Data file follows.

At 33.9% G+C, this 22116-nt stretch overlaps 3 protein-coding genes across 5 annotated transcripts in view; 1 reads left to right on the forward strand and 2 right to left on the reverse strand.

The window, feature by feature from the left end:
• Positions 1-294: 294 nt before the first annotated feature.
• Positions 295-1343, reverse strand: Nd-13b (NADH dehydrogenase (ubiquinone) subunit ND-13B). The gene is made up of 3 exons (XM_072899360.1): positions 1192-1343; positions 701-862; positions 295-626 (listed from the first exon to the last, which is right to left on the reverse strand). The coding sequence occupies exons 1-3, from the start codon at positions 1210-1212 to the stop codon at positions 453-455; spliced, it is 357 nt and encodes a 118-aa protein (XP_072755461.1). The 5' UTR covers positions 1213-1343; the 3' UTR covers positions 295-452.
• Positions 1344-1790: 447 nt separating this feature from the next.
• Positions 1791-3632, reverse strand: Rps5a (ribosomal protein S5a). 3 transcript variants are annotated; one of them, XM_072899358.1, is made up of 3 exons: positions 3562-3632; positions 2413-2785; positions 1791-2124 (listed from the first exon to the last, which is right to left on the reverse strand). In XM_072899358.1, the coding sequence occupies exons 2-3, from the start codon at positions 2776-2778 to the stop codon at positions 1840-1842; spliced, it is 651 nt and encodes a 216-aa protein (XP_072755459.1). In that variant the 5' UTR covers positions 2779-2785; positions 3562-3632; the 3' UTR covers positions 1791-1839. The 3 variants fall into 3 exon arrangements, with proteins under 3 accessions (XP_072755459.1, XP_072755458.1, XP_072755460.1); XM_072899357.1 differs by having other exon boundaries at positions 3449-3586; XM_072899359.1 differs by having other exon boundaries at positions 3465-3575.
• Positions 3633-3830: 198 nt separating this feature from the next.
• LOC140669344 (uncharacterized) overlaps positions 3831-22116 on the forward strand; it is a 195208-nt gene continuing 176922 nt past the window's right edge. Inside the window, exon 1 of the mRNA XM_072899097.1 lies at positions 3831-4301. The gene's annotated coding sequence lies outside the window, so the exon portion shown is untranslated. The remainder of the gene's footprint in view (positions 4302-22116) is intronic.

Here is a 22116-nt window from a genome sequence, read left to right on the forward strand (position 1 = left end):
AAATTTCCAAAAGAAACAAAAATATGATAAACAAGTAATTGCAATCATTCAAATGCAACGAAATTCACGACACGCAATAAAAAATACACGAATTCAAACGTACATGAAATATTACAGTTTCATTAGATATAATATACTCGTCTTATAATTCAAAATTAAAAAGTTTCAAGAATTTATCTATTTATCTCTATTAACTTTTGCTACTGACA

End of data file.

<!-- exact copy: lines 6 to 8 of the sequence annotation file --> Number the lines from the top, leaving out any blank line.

• Positions 1791-3632, reverse strand: Rps5a (ribosomal protein S5a). 3 transcript variants are annotated; one of them, XM_072899358.1, is made up of 3 exons: positions 3562-3632; positions 2413-2785; positions 1791-2124 (listed from the first exon to the last, which is right to left on the reverse strand). In XM_072899358.1, the coding sequence occupies exons 2-3, from the start codon at positions 2776-2778 to the stop codon at positions 1840-1842; spliced, it is 651 nt and encodes a 216-aa protein (XP_072755459.1). In that variant the 5' UTR covers positions 2779-2785; positions 3562-3632; the 3' UTR covers positions 1791-1839. The 3 variants fall into 3 exon arrangements, with proteins under 3 accessions (XP_072755459.1, XP_072755458.1, XP_072755460.1); XM_072899357.1 differs by having other exon boundaries at positions 3449-3586; XM_072899359.1 differs by having other exon boundaries at positions 3465-3575.
• Positions 3633-3830: 198 nt separating this feature from the next.
• LOC140669344 (uncharacterized) overlaps positions 3831-22116 on the forward strand; it is a 195208-nt gene continuing 176922 nt past the window's right edge. Inside the window, exon 1 of the mRNA XM_072899097.1 lies at positions 3831-4301. The gene's annotated coding sequence lies outside the window, so the exon portion shown is untranslated. The remainder of the gene's footprint in view (positions 4302-22116) is intronic.